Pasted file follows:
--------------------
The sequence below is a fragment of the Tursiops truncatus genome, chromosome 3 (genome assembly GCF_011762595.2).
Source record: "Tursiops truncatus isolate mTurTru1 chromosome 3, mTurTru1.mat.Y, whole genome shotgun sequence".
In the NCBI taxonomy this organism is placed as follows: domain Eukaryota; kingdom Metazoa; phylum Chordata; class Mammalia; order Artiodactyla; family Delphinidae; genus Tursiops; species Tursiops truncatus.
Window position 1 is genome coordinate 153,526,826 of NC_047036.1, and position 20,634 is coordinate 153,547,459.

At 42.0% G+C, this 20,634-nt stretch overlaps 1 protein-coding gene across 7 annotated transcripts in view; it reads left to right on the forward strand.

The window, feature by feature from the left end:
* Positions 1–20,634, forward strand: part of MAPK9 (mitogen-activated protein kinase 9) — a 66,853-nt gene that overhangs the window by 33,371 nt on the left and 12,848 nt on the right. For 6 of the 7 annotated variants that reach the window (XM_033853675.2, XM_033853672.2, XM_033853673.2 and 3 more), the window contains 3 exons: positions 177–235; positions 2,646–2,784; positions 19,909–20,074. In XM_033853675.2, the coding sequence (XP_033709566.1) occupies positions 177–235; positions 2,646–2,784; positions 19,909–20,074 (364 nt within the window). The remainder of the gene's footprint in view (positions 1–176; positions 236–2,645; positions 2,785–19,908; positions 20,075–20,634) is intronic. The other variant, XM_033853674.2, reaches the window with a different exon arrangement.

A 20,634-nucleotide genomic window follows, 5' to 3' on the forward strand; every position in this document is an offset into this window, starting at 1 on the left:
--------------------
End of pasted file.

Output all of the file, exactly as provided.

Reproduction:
The sequence below is a fragment of the Tursiops truncatus genome, chromosome 3 (genome assembly GCF_011762595.2).
Source record: "Tursiops truncatus isolate mTurTru1 chromosome 3, mTurTru1.mat.Y, whole genome shotgun sequence".
In the NCBI taxonomy this organism is placed as follows: domain Eukaryota; kingdom Metazoa; phylum Chordata; class Mammalia; order Artiodactyla; family Delphinidae; genus Tursiops; species Tursiops truncatus.
Window position 1 is genome coordinate 153,526,826 of NC_047036.1, and position 20,634 is coordinate 153,547,459.

At 42.0% G+C, this 20,634-nt stretch overlaps 1 protein-coding gene across 7 annotated transcripts in view; it reads left to right on the forward strand.

The window, feature by feature from the left end:
* Positions 1–20,634, forward strand: part of MAPK9 (mitogen-activated protein kinase 9) — a 66,853-nt gene that overhangs the window by 33,371 nt on the left and 12,848 nt on the right. For 6 of the 7 annotated variants that reach the window (XM_033853675.2, XM_033853672.2, XM_033853673.2 and 3 more), the window contains 3 exons: positions 177–235; positions 2,646–2,784; positions 19,909–20,074. In XM_033853675.2, the coding sequence (XP_033709566.1) occupies positions 177–235; positions 2,646–2,784; positions 19,909–20,074 (364 nt within the window). The remainder of the gene's footprint in view (positions 1–176; positions 236–2,645; positions 2,785–19,908; positions 20,075–20,634) is intronic. The other variant, XM_033853674.2, reaches the window with a different exon arrangement.

A 20,634-nucleotide genomic window follows, 5' to 3' on the forward strand; every position in this document is an offset into this window, starting at 1 on the left: